The latest problem adds another layer to the woes of Pratt, which is owned by Raytheon Technologies Corp. The new engine for narrow-body jets has cost $10 billion to develop but has faced delivery delays and multiple issues leading to mid-air shutdowns. IndiGo, the biggest customer for Airbus’s best-selling A320neo, decided last year to switch away from the engines, placing a $20 billion order instead with rival CFM International Inc., a venture between General Electric Co. and France’s Safran SA.
Outside of durability issues and delivery delays, Indian regulators have been concerned about Pratt’s so-called third-stage low-pressure turbine blades.
India, where the most popular narrow-body market is dominated by the A320neo, mandated in 2019 that all engines must modify that particular component with a different material “less susceptible to impact damage.” Without that tweak, such as was implemented on the GoAir jet, pilots are at risk of one or more engines failing, losing control or worse, crashing the aircraft, according to the DGCA.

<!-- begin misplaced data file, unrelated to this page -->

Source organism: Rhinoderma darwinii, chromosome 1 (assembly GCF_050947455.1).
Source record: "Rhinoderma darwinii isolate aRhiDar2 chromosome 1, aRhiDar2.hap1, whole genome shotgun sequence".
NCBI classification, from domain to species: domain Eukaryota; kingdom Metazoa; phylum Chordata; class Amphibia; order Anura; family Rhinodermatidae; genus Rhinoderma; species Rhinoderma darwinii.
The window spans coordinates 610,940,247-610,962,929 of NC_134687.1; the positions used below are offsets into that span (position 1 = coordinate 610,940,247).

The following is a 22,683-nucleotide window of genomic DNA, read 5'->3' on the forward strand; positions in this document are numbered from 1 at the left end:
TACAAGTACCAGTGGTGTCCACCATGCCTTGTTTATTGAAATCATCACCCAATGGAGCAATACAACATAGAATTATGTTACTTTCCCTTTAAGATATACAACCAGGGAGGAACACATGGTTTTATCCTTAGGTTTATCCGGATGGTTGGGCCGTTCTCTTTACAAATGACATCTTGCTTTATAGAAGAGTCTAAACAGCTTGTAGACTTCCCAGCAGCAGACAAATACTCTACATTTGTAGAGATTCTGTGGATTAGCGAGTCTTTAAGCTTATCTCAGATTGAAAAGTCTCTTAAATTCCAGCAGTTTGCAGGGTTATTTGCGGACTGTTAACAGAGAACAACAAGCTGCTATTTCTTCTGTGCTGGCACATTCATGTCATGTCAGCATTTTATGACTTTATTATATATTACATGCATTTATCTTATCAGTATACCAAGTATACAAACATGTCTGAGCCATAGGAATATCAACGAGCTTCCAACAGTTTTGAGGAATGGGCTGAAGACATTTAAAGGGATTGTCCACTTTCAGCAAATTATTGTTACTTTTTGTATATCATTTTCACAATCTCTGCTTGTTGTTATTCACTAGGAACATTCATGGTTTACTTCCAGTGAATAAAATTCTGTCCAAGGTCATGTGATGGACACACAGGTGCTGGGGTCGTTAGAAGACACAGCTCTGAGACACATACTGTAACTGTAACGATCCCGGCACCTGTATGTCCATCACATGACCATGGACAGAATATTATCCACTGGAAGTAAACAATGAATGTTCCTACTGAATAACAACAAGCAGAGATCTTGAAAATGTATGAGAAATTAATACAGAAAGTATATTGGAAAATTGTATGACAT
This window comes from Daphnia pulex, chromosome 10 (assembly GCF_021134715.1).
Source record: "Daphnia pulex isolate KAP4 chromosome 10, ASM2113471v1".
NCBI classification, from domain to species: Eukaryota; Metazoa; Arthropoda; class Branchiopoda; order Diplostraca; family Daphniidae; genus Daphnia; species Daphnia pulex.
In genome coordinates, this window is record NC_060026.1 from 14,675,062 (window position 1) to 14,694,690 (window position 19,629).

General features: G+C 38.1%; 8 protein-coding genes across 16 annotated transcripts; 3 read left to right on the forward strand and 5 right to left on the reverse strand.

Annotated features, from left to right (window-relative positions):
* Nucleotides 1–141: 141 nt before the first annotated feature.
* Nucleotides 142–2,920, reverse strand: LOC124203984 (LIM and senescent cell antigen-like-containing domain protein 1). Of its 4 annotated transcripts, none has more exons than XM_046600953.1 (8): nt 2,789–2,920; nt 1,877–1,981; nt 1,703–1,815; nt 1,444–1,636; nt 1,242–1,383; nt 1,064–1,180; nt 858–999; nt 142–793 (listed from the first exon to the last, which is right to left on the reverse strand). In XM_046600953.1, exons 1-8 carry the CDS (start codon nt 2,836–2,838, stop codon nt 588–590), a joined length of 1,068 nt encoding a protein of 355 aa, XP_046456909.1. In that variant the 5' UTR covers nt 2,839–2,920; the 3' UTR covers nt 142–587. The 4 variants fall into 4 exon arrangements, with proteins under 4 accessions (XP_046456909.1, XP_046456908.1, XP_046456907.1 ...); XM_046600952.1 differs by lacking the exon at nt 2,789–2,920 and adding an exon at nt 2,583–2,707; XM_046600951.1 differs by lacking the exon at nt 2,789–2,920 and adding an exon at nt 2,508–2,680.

It wasn’t immediately clear how many passengers were on board the jet that took off from the southern Indian city of Hyderabad. The plane, registered VT-WGK, didn’t fly again until Oct. 8, data from flight tracking website flightradar24.com show.
India last month ordered GoAir to ground jets that hadn’t had their Pratt engines modified to the specifications mandated by the DGCA.
IndiGo, operated by InterGlobe Aviation Ltd., had already modified all of its engines after regulators granted repeated extensions to meet requirements. Commercial jets can typically fly on one engine even if the other fails.